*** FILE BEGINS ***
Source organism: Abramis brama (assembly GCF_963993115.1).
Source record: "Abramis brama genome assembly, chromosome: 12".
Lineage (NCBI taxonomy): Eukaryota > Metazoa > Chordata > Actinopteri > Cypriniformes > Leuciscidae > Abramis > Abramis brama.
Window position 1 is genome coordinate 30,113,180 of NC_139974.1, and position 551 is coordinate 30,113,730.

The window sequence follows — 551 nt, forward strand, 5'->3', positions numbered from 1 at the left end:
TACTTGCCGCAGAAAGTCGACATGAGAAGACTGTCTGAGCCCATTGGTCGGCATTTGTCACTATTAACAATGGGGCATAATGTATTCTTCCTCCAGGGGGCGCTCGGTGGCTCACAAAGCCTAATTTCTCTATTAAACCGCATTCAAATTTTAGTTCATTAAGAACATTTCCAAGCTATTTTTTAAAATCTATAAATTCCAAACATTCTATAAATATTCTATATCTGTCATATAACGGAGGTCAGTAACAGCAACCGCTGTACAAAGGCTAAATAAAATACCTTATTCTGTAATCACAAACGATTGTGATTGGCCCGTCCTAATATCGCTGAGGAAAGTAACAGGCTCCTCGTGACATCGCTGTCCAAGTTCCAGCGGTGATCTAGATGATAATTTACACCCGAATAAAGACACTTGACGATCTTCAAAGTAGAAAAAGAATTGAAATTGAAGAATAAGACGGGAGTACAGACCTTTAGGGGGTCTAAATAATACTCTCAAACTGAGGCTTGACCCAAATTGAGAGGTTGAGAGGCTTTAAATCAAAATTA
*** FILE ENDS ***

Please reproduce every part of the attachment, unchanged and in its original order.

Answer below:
Source organism: Abramis brama (assembly GCF_963993115.1).
Source record: "Abramis brama genome assembly, chromosome: 12".
Lineage (NCBI taxonomy): Eukaryota > Metazoa > Chordata > Actinopteri > Cypriniformes > Leuciscidae > Abramis > Abramis brama.
Window position 1 is genome coordinate 30,113,180 of NC_139974.1, and position 551 is coordinate 30,113,730.

The window sequence follows — 551 nt, forward strand, 5'->3', positions numbered from 1 at the left end:
TACTTGCCGCAGAAAGTCGACATGAGAAGACTGTCTGAGCCCATTGGTCGGCATTTGTCACTATTAACAATGGGGCATAATGTATTCTTCCTCCAGGGGGCGCTCGGTGGCTCACAAAGCCTAATTTCTCTATTAAACCGCATTCAAATTTTAGTTCATTAAGAACATTTCCAAGCTATTTTTTAAAATCTATAAATTCCAAACATTCTATAAATATTCTATATCTGTCATATAACGGAGGTCAGTAACAGCAACCGCTGTACAAAGGCTAAATAAAATACCTTATTCTGTAATCACAAACGATTGTGATTGGCCCGTCCTAATATCGCTGAGGAAAGTAACAGGCTCCTCGTGACATCGCTGTCCAAGTTCCAGCGGTGATCTAGATGATAATTTACACCCGAATAAAGACACTTGACGATCTTCAAAGTAGAAAAAGAATTGAAATTGAAGAATAAGACGGGAGTACAGACCTTTAGGGGGTCTAAATAATACTCTCAAACTGAGGCTTGACCCAAATTGAGAGGTTGAGAGGCTTTAAATCAAAATTA